I have friends who chase after anything that moves. It doesn’t matter what’s going on under the surface—If the outside looks good, they’ll drag it home with them and deal with the consequences in the morning. I’m much more selective in the trash I invite home with me. When it comes to either making the cut or remaining a wallflower, I employ eight simple rules for something becoming my project.
1. It’s gotta be under $1,000. I’ve paid more for vehicles, but I’d estimate at least 90 percent of the projects I’ve built in the past 20 years (and there have been a LOT of them) were purchased for under $1,000.
2. It’s gotta have papers. There’s no executive amnesty for a ’51 Cadillac ambulance or a ’73 C104 Commando. Whenever I’m buying a pile of junk—no matter what the asking price—the first question I ask is, “Does it have a title?” If not, I’ll rake the seller over the coals on the price. Ask me about the time I bought a super-clean Wrangler with lost paperwork for $500.
3. It’s gotta have character. I hate belly button vehicles. And truth be told, many models I’ve owned are belly button vehicles. But even belly button vehicles can drip character like honey given enough time, wear, weather, and previous owner shenanigans.
4. It’s gotta be pre-smogged, one way or the other. I’m in Commiefornia, where the smog police require every ’76-newer vehicle to not only run clean through the tailpipe sniffer test but pass a visual inspection ensuring each piece of factory-issued smog equipment is in place and working—even if it blows cleaner out the tailpipe with pieces missing. So, I either go for pre-smog ’75-older models or I require the seller has smogged the vehicle themselves before I buy. That is actually the law in this state, but nobody seems to follow it but me.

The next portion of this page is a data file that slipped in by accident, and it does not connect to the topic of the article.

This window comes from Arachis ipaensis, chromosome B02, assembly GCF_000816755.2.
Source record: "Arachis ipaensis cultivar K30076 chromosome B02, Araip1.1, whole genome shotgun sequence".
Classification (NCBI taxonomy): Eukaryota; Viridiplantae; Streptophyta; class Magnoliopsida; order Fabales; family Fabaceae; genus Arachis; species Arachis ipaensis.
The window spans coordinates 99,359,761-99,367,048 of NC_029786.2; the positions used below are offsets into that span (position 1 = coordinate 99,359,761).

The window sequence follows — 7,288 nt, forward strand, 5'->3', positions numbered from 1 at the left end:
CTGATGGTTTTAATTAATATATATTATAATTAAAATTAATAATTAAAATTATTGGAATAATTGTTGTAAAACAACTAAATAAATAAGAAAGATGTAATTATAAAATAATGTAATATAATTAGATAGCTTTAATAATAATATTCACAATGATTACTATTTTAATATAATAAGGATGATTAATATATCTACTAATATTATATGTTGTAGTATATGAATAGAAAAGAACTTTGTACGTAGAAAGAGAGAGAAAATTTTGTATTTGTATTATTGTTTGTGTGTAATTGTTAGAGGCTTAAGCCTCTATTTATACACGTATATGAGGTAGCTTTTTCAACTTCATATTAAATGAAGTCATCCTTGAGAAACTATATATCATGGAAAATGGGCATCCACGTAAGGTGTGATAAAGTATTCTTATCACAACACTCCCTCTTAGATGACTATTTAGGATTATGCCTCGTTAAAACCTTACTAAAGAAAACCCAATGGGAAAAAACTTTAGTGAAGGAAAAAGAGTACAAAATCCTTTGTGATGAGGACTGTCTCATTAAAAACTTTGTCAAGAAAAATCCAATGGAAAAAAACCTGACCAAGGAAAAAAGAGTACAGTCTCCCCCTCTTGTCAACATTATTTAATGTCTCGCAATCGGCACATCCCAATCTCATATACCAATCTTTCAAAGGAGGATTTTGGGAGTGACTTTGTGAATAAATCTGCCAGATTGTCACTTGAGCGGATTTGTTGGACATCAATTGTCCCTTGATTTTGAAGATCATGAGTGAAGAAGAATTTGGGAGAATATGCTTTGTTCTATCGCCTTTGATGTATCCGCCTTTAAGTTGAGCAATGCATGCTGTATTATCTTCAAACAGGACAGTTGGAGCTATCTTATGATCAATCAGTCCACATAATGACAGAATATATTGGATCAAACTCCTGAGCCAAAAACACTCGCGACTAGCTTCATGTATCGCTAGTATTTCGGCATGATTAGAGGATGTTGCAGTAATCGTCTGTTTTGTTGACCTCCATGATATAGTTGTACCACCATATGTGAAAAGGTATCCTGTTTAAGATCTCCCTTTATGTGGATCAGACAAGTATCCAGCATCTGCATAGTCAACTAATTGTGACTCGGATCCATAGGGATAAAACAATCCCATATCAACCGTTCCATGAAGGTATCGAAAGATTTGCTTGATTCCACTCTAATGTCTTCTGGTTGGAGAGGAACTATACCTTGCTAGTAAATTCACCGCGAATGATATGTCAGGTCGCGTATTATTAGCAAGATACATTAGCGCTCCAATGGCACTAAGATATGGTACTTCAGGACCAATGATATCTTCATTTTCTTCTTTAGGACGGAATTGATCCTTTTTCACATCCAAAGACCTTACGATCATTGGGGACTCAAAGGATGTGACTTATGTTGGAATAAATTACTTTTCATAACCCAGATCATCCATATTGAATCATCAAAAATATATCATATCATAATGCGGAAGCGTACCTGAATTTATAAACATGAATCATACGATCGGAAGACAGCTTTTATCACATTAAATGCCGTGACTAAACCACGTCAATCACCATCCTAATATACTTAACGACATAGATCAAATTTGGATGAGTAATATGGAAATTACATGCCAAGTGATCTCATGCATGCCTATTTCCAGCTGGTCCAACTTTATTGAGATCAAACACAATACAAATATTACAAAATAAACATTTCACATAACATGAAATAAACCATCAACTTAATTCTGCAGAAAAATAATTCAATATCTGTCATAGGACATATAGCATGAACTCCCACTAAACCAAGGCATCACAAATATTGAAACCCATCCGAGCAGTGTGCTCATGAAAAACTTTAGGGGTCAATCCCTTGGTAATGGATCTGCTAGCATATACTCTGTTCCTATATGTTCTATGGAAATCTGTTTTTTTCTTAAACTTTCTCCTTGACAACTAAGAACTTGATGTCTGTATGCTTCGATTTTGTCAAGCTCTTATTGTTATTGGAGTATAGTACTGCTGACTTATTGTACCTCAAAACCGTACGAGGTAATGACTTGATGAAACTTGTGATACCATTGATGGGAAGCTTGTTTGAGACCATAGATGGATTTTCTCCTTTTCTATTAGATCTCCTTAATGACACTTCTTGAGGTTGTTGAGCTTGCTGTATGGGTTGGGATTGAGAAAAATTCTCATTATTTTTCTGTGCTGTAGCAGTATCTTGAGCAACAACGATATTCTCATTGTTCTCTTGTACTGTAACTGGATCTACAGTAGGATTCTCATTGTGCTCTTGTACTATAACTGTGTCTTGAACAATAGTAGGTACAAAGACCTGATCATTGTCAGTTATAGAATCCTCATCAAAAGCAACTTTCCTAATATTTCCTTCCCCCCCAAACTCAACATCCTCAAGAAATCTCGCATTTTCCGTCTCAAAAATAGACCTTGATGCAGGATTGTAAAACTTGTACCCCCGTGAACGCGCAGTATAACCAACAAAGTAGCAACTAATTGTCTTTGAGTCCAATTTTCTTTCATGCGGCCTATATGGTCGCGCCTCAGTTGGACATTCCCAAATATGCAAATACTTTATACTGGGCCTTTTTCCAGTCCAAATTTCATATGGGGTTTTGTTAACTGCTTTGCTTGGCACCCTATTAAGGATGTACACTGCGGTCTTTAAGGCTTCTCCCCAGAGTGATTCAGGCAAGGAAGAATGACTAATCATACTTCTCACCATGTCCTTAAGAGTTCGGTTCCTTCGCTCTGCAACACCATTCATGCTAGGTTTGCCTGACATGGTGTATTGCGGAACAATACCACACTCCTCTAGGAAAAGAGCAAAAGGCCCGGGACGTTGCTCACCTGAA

5. It’s gotta have glasses. It’s not a fetish thing. Glass is expensive. A cracked windshield is OK, but I don’t want to mess with trying to put a roll-up window in its track or chase down some rare, curved rear wing window. If it’s an older vehicle with smashed in windows, I’ll most likely walk away.
6. It’s gotta have a clean body. As an East Coast kid, I got indifferent to rust and body rot. They were just par for the course. But living the past 20-something years in the Southwest has ruined me for rot. I don’t mind a bit of surface rust. In fact, given the glorious patina most of my rigs have, I seem to prefer it. However, if I’m looking at something with rotted-out panels and portions of the frame that I can snap off with my fingers, I’m gonna hang my nose in the air.
7. It’s gotta have unique trinkets and old-time hardware. I’ve bought an entire vehicle before to get a set of cool Sears-branded hubs and a Belleview winch. Really, I’m that twisted. Don’t believe me? Read number eight.
8. It’s gotta match a part I already have. Yes, I am actually just warped enough to buy a whole vehicle so I can use a part I have laying on the shelf. The earliest example of this is my orange ’53 Willys flatfender I bought for $400 so I could use the genuine Warn Overdrive I plucked from a junkyard Scout for $50.
Those are my rules and with each of my vehicular purchases I’ve followed at least one of them. For some of my purchases, I’ve followed all of them. They may not make sense to everybody, but I’ve been pretty happy with my fleet of terrible vehicles over the years, so I guess they work for me. Overall, any successful project build has to have a hook; something that draws you in and invests you in it emotionally. For me, it’s usually a really capable vehicle with great hardware, clean engineering, and a ratty-looking exterior. I can’t calculate how many times I’ve parked any one of my rigs and been swamped with people drawn to it like a tractor beam, only to be asked, “When are you gonna finish it with a paint job?” Perfect.